This device was meant to bridge the gap between trading cards and the Gameboy Advance. Read as unorthodox at first, it suddenly becomes more (although not entirely) understandable when you learn that Nintendo started out printing playing cards. Nintendo printed their own trading card decks as delivery mechanisms for additional content for properly equipped games. They also leveraged their partnership with their Pokemon Trading Card Game publisher, Wizards of the Coast, to print Pokemon cards that were E-Reader compatible. Similar to the Transferpak, a lack of developers and expensive peripherals resulted in limited adoption. Many of the compatibles games required being linked to a GBA running the E-Reader, meaning two consoles were required to utilize the cards. It also put a burden on publishers to design and publish compatible cards.
After all of these early attempted ecosystems, Nintendo’s resolve wained during the Wii/DS and Wii U/3DS eras. Yes, some games offered Wifi connectivity to unlock specials levels or items and DS games could be demo’d through the Wii. But gone was the risk-taking attitude that drove the fevered creation of one use peripherals. Nintendo hopefully learned that asking consumers to purchases multiple consoles, additional accessories, and multiple versions of similar games for unlockable content was an unrealistic expectation.
Has Nintendo learned?
One would hope that Nintendo would take this learning, and reevaluate their approach. Rather than building one-off devices with limited use cases, Nintendo should double down on the development of experiences that extend the console game play to more mobile moments. One fairly recent development points to a change in Nintendo’s approach. Nintendo has begun to publish games from its most popular franchises on third party devices, namely, smartphones.
By doing this, Nintendo fixes a key issue it had on its journey to ecosystem creation. Most consumers today have an internet-enabled smartphone and Nintendo no longer needs its players to purchase additional hardware to get the entire intended experience. This frees its developers to focus on novel mobile moments and creative gameplay and opens new potential profit models.
At least, that’s what the move to smartphone game creation could have done for Nintendo. The first game to leverage this new bridge points to a continuation of the same hardware flops described above.
Pokemon Let’s Go was released in November 2017 and was intended to build on the Pokemon Go success. The full console companion to the mobile AR game, it utilizes much of the same gameplay mechanics and general feel. While this plays well, it fails to inspire the cross pollination gameplay intended.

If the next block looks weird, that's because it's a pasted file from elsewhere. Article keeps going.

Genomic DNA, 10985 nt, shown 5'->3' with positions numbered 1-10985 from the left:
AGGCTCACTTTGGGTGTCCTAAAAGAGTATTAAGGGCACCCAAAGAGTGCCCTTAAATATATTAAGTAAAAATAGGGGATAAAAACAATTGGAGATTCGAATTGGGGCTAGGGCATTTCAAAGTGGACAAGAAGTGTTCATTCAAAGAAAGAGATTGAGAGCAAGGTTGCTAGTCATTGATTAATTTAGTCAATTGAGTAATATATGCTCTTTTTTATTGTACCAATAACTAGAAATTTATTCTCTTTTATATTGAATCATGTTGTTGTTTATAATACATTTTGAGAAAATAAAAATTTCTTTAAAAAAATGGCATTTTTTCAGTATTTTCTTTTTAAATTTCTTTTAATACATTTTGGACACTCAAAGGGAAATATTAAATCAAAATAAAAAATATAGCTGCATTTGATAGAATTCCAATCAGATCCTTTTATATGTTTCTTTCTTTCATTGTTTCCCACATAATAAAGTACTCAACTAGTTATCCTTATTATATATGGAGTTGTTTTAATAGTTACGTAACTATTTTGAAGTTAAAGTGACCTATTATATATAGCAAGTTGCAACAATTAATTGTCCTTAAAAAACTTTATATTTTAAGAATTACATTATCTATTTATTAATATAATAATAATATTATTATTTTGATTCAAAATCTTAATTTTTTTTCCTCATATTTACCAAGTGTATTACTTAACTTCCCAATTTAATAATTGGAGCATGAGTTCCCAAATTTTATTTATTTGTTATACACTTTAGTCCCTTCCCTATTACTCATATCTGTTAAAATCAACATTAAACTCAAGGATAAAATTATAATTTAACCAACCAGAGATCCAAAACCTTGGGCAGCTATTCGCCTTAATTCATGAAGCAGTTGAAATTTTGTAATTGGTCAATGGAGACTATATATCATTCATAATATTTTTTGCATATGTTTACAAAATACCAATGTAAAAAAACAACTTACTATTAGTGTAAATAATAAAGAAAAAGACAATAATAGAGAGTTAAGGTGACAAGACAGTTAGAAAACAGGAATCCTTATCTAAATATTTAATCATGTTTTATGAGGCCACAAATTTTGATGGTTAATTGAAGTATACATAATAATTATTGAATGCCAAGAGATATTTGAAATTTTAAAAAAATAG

Rather than focus on a more thoughtful experience and a business model to support it, Nintendo did what it always has, used the game as a gateway to sell another limited use peripheral. The Pokeball Plus is a $50 controller intended to enable slightly more game functionality. Players can transfer their favorite (singular) pokemon to the controller and earn in-game bonuses for walking/playing with said pokemon.
When Nintendo’s competitors are effectively drawing in more casual gamers with modern approaches to game development and delivery, it’s a disappointment to see such a lack of innovation. If Nintendo hopes to be the player it once was in an industry that it helped create, it must change its approach.
Time to Level-up, Nintendo
Design Smartphone games as extensions to Main Console titles instead of ham-fisted tie-ins
Nintendo shouldn’t focus on creating titles that stand entirely on their own for smartphones if the intent is for the games to sync with titles for the Switch. Smartphone titles should be developed alongside Switch titles, with same day or slightly delayed release dates. These should be extensions to the main title that leverage the unique attributes of smartphones: always-on internet connectivity, geolocation, etc. This will expand the digital world of the main title while it removes the potential failure of game specific hardware. From here, Nintendo can seek to grow this smartphone title with additional features and fresh functionality in a much more lean approach. There is a potential two-fold effect here. It will unlock new profit models and extend the life of formerly static titles.
Whether this is actually Nintendo’s sleeping strategy has yet to be determined. But if its first foray into this world is any indication, Nintendo will continue down its spaghetti approach and will sink or swim with its next hardware gamble.